7 – Weight isn’t everything.
How do you feel? What’s your neck/waist measurement? Do your clothes fit better? If you do strength training this can be incredibly relevant as muscle gain = weight gain. Also work out how often you should weigh yourself. Daily will keep it at the forefront of your mind but can be toxic if you put on weight. Weekly can be easier to see weight loss but it may be even more devastating if you put on weight/don’t lose any. Also weight yourself at the same time of the day when you do weigh yourself. Monthly, you’ll definitely see a fairly accurate difference but you might not have it at the forefront of your mind regularly.
8 – Mondays aren’t special.
The amount of times someone says “I’ll start again on Monday” boggles me. Hell, I used to do it. Get back on the horse immediately. If you overeat on Wednesday, that’s not an excuse to not carry on with the diet till Monday. One day doesn’t ruin a week.
9 – Beware calorie creep.
It doesn’t matter if the sweets were brought in for the office by a coworker, they still have calories. Also, ketchup/mayonnaise/oil/drinks all have calories. Keep track of them.
10 – Control the chimp.
The idea is that you have your conscious brain and your subconscious (the chimp). Your conscious brain is sensible and tries to lose weight. The chimp is terrified that you’re not eating as much as usual and will do its utmost to convince you to eat more. You'll be craving food and depleting your willpower. Do what you can to not let it win. Put plans in place to stop it before it starts. If you always stop by the bakery on the way home from work, change your walking route. Delete your Just Eat account. Eat some food before you go food shopping so you’re not buying food when hungry. Make it a lot of effort to do the things you know you shouldn’t do. After a while you will get better at it.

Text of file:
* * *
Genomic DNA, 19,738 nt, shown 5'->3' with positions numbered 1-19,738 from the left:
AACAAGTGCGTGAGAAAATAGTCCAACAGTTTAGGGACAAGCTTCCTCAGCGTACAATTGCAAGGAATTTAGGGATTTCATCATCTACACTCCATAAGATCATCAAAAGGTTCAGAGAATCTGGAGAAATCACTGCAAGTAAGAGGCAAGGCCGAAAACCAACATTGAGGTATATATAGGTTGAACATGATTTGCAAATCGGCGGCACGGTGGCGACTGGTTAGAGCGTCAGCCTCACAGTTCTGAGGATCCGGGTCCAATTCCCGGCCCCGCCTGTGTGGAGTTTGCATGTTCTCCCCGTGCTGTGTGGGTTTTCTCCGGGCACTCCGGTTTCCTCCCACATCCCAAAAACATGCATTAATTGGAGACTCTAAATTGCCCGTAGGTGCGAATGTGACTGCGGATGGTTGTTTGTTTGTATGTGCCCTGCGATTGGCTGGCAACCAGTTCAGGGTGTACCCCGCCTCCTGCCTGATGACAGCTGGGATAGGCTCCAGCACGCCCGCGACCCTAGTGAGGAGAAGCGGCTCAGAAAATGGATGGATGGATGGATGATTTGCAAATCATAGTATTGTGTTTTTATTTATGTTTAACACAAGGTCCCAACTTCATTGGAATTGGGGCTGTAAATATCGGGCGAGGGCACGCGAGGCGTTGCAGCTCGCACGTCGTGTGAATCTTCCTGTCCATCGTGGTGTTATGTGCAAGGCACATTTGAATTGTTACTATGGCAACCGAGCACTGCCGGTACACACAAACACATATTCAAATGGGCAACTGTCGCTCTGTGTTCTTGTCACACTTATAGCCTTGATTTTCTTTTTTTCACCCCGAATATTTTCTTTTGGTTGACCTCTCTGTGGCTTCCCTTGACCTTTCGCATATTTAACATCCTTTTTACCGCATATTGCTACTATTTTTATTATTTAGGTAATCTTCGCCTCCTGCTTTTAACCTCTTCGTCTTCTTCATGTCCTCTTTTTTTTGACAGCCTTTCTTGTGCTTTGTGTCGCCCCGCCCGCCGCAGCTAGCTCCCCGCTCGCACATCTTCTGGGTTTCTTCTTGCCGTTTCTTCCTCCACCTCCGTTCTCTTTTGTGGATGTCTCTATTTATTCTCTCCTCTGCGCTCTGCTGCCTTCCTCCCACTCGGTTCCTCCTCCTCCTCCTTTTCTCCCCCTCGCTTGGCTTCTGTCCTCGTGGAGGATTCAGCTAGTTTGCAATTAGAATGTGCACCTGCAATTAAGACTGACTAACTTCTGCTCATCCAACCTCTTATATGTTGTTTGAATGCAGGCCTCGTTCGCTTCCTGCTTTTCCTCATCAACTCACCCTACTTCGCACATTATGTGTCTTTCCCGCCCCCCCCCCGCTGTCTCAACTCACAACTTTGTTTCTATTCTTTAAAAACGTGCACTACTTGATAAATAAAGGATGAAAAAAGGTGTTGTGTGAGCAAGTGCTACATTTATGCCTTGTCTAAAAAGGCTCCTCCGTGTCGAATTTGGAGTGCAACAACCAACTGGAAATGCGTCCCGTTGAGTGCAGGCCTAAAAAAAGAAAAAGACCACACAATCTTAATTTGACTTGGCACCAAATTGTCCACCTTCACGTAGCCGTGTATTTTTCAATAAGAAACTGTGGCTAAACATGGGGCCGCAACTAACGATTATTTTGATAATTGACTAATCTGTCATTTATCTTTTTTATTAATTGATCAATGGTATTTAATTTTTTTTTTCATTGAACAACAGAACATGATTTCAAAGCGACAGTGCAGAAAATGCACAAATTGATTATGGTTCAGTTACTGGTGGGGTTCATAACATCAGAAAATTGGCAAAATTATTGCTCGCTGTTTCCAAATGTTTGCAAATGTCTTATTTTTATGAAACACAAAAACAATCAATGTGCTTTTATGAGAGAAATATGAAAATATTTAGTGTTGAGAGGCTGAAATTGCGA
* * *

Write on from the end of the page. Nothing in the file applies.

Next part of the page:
11 – Keep hydrated.
Some people have real difficulty knowing if they’re thirsty/hungry. Drink a glass of water if you feel hungry then wait twenty minutes. See if you’re still hungry. (Also waiting 20 minutes before you get food if you’re hungry is a great way to train your ability to resist temptation. If you can wait twenty minutes, odds are you won’t be craving that donut anymore.)
12 – You need routine.
Routine is willpower’s best friend. If you go running on Monday and that is the default in your mind, it becomes easier to put your shoes on and go running. If you are intermittent fasting, then saying no to the donuts at work is much easier as you don’t eat at that time.
13 – What works for you is all that’s important.
I’m currently doing Intermittent fasting and it works for me. It might not work for you. With these sorts of things, the only golden rule i've ever seen not disproved is calories out > calories in = weight loss. But this isn’t necessarily healthy as you need a certain amount of protein/fibre/vitamins/etc. If you keep track of those and keep track of your calories, odds are you’ll do fine.
I’m not close to done yet (my target is 90kg). I still crave belgian chocolate shortbread from the bakery, I’m still struggling with the running and I’m still not happy with my body, but it really has been going well and I think that if you can break past the first few weeks the rest will be a lot easier that you could believe.
Keep on pushing yourself to where you want to be. This isn’t a Sisyphean task and you can finish it.
PS if you have any more tips, let me know below. I'm no expert and don't claim to be and any help would be appreciated, I've been doing this by myself for the last 4 months.